Click on the links below to find out important information about mammography.
A mammogram is an x-ray of the breasts. They can detect breast cancer early which means a very good chance of successful treatment. They are safe because they only use very small amounts of radiation.
When you have a mammogram, the medical radiation technologist (radiographer) who takes the X-rays places each breast in turn between two plates on the X-ray machine.
The plates hold the breast firmly for a few seconds while the pictures are taken. Many women find this uncomfortable and a few find it painful. It does not harm the breasts.
During your mammogram, your breast will be held for a few seconds between two plates. Many women find this uncomfortable and a few find it painful. It does not last long and does not harm the breast.
You will need to undress from the waist up so it is a good idea to wear a skirt or trousers and a top. You will be offered a robe to wear during the appointment.
Our MRTs are women of all ages and will respect your modesty as much as possible. They are very professional and will do their best to ensure you feel comfortable and at ease. They take mammograms for women of a wide range of ages, ethnicities and sizes.
The risk of breast cancer increases as you get older. Of those women who get breast cancer, three-quarters are 50 years and over.
Most women who get breast cancer have no close relative with the disease. Even among women with a family history of breast cancer, only a very small number will be at high risk of getting breast cancer.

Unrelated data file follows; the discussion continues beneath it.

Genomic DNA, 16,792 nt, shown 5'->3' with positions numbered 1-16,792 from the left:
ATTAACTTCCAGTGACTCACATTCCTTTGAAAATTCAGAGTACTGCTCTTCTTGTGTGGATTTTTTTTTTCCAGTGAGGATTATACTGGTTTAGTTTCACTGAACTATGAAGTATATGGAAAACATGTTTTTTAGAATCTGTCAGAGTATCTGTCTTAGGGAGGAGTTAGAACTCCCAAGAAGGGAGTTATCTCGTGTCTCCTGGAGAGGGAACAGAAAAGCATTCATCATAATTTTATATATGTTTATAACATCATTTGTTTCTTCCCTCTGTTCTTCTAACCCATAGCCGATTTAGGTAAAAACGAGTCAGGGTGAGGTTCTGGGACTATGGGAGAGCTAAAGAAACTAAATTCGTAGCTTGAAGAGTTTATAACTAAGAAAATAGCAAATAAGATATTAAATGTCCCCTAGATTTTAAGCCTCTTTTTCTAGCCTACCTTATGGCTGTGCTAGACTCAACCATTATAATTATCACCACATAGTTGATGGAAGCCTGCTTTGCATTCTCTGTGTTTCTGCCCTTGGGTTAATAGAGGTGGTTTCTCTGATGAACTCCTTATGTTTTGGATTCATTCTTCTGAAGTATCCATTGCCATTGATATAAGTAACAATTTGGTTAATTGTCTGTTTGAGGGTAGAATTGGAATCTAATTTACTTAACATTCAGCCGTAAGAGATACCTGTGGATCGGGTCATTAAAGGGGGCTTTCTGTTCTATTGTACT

The chance of a New Zealand woman getting and dying from breast cancer each year are shown in the table below. Because there are effective treatments available for breast cancer, most women who get breast cancer do not die from it.
Like other screening tests, mammograms are not perfect. A mammogram may suggest that something is not right when, in fact, all is well. This is called a false-positive result.
You may notice symptoms of breast cancer between your two-yearly screening tests. This is called an interval cancer and can happen because:
Only a very small amount of radiation is used in mammography, so the radiation risk is very low. BreastScreen Aotearoa monitors the equipment used to take mammograms to ensure radiation is kept to a minimum.
Yes. A mammogram can show changes and abnormalities (something unusual) in your breasts before anything can be seen or felt. It is the best available test to detect small cancers at an early stage when there is a very good chance of successful treatment.
A mammogram is not a perfect test. Cancers will be missed in some women. On the other hand, the vast majority of women who take part in breast screening do not have breast cancer. These women do not gain a benefit from breast screening, but they can be harmed. There are limitations and risks to women in mammography screening.